To me /home partition is automatic for back-ups and ease of upgrading/installing new systems. You can even (usually) share your /home between differing OSes (doesn't apply now, but you never know). I keep it tidy (< USB drive size) so I can move it around easily. Other than that, I haven't noticed much benefit to partitioning other things for home PC ...


2

I can't answer your question, but you could use the llvm 2.9 Slackbuild from slackbuilds.org for Slackware 13.37 (general information, a howto on slackbuilds.org). I suppose that's the Slackware way (comparable to Arch's PKGBUILD, someone correct me if I'm wrong, please).


2

Slackware doesn't make a lot of changes to any given software. Apache httpd is installed right-out-of-the-box, so all you'd really have to do is: chmod +x /etc/rc.d/rc.httpd # Apache starts at boot apachectl start And then start filling in /srv/httpd/htdocs/ I should add that the Apache configuration file(s) appear in /etc/httpd/


2

This heavily depends on whether or not your router supports it. You do not need to disable DHCP, the DHCP reservations will need to be provided by your router and the router should have to set up a static standing reservation of the MAC address of the network interface to an IP address. Of course you don't have to and you can disable DHCP and set up a ...


2

It's the BCM4312 at 07:00.0. Note the "802.11" following.


2

This is probably an issue with your ALSA sound level settings. There are two main volume settings: PCM and Master. Usually only one of them is controlled via desktop GUI settings (you can select which one that is in your audio settings). If you run alsamixer in your terminal, check the volume levels for both of them. If you can't find the system setting to ...


2

Updating Slackware on a personal desktop machine is pretty harmless in my experience and there's always a step-by-step guide in UPGRADE.txt. Even if you temporarily break something, you'll learn the Slackware way by fixing it. (Sidenote: since Slackware-current is not in the "let's call this a tentative beta" stage yet by the latest -current changelog ...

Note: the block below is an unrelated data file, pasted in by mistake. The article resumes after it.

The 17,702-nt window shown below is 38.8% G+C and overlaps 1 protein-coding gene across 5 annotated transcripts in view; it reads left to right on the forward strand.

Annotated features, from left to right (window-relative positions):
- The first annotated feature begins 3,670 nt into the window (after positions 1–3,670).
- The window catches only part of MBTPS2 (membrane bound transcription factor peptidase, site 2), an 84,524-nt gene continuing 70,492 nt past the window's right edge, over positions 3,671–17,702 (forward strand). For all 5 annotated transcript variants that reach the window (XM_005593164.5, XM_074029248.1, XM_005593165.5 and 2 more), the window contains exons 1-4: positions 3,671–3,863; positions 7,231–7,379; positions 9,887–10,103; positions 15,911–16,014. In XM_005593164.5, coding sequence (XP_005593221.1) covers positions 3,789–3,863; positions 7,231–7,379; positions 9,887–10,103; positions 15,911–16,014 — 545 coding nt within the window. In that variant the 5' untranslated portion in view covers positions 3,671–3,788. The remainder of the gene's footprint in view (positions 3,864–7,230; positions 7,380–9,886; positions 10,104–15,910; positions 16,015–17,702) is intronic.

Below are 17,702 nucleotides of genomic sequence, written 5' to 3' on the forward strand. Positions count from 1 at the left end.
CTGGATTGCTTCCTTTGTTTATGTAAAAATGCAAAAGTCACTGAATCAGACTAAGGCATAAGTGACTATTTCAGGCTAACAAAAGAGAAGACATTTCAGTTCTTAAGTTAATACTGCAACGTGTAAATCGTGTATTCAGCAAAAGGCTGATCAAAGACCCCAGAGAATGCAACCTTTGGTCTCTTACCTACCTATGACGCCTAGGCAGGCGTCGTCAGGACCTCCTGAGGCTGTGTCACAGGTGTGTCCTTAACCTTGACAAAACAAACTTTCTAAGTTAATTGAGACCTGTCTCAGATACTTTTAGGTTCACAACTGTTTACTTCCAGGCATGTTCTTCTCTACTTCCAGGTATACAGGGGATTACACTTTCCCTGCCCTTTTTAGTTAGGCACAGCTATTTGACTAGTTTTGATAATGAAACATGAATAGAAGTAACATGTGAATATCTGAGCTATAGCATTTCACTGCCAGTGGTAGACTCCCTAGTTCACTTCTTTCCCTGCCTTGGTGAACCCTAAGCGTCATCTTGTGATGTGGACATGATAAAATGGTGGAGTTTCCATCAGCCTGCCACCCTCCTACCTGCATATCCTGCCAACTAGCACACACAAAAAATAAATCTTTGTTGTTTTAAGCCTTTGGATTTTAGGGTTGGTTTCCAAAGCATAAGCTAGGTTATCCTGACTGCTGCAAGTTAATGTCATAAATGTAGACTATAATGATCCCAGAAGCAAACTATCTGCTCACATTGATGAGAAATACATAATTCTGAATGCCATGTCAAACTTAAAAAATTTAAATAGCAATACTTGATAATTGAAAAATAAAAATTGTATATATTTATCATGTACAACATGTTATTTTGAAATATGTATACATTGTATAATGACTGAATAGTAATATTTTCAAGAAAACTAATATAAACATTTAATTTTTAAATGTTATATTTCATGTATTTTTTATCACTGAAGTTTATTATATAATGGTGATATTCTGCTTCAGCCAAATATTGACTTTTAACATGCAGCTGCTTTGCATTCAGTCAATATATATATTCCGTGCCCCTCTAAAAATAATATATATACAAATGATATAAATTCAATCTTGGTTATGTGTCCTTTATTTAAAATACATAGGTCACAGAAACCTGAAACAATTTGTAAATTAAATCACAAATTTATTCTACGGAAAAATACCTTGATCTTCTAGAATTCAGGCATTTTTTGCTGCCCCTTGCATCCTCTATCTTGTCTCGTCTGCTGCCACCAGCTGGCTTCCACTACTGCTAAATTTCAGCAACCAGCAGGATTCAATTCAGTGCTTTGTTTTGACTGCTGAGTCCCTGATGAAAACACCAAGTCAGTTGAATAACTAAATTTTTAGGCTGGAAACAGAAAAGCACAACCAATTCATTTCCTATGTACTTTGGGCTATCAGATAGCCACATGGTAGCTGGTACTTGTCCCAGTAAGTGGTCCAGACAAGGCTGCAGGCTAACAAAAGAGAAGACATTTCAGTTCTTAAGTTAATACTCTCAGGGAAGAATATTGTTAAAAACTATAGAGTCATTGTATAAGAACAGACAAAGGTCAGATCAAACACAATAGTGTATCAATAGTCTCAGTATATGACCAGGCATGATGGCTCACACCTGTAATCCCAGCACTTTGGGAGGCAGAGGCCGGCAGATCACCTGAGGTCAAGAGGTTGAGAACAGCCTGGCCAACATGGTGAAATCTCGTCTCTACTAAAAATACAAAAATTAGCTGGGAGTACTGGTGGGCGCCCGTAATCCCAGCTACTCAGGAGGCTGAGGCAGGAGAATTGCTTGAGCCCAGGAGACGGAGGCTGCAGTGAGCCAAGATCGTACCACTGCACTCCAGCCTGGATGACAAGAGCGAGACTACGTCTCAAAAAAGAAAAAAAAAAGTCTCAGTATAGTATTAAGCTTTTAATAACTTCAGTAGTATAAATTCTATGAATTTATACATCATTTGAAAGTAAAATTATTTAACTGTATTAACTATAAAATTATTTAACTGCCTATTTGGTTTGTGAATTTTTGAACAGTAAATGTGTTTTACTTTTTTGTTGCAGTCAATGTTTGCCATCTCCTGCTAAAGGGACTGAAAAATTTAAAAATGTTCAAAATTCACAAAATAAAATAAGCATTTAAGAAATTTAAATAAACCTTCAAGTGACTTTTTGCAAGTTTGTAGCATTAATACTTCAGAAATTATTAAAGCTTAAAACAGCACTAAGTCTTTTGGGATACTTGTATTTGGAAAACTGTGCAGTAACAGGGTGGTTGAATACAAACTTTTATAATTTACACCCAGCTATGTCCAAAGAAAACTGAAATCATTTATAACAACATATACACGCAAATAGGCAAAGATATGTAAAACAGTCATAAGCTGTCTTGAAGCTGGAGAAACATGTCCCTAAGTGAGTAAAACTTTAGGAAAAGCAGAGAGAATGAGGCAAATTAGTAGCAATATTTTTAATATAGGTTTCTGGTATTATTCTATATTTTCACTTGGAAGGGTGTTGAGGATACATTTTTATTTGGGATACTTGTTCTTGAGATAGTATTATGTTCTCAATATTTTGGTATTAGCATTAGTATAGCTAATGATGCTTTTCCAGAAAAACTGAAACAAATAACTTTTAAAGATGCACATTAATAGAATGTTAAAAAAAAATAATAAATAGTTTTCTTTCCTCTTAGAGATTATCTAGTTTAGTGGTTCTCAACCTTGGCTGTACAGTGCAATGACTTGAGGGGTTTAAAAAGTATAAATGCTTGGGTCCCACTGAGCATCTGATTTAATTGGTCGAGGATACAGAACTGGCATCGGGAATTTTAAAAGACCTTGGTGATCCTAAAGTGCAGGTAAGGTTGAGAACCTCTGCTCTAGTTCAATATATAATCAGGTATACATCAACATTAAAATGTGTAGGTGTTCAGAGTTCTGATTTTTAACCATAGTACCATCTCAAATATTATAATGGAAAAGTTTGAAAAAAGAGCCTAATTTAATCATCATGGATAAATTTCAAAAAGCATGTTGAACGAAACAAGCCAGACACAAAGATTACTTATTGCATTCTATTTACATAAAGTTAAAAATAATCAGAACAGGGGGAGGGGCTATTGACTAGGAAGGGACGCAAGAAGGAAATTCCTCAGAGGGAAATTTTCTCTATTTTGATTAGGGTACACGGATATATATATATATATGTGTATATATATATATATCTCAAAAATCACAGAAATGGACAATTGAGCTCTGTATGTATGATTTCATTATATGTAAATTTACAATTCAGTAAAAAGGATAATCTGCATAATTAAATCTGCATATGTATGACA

2

If you want to do this upgrade, I'd upgrade to Slackware-13.37 first, using the hints in UPGRADE.txt, and then upgrade 13.37 to -current once that is complete. During each release cycle, several packages are added and removed, so to move from 13.37 to current in the second step, you should read the Changelog closely to see what steps you might need to take ...


2

I am not sure why the filesystem is being mounted read-only since you have specified rw. Perhaps the kernel is actually mounting the initrd image read-write instead, and then that initrd image mounts your root fs as read-only. In any case, typically the kernel is expected to mount the root fs read-only, and then at some point, init will remount it ...


2

Debugging this type of issue can be tricky. I would first start with trying to manually force it into suspend mode with the following command: PM_DEBUG=true pm-suspend Then check /var/log/pm-suspend.log for hints on what might be going wrong. Perhaps something is going wrong during suspend mode. Here's a good article on the Ubuntu wiki on how to debug ...


2

First of all, if you want to use the init scripts, you have to put the wireless configuration into /etc/rc.d/rc.inet1.conf (remember to leave it accessible only for root, since you'd leak the network password otherwise). However, unless this is a machine that for some reason uses the same wireless network all the time, you probably want something better ...


2

First of all you need to make sure whether Windows 8 can boot with Secure boot disabled. If so, then Supposing the system uses the UEFI partition for booting, all you should need is installing elilo (EFI-enabled LILO), which is shipped with Slackware. All it does is copying kernel to the EFI boot partition. If for some reason you need to use Secure boot, ...


2

Running ifconfig itself provides only a list of interfaces which are up, i.e. interfaces which are somehow already configured. To see all the interfaces use ifconfig -a or ip address show


2

You should be able to change that in Gnome's Control Center. Run gnome-control-center or choose settings from the menu. Then, go into the 'Mouse & Touchpad' section and switch to edge scrolling in the 'Touchpad' tab: If that doesn't work, you can try and set it manually. Edit or create the file /usr/lib/X11/xorg.conf.d/10-synaptics.conf and make it ...


2

wicd is included into Slackware official ISO file, so you don't need to compile it. Here's an installation's step by step: Download it, using wget: $ wget http://ftp.slackware.com/pub/slackware/slackware-14.1/extra/wicd/wicd-1.7.2.4-i486-4.txz Become superuser, type su in a terminal, i.e. xterm. $ su # And install it with installpkg. ...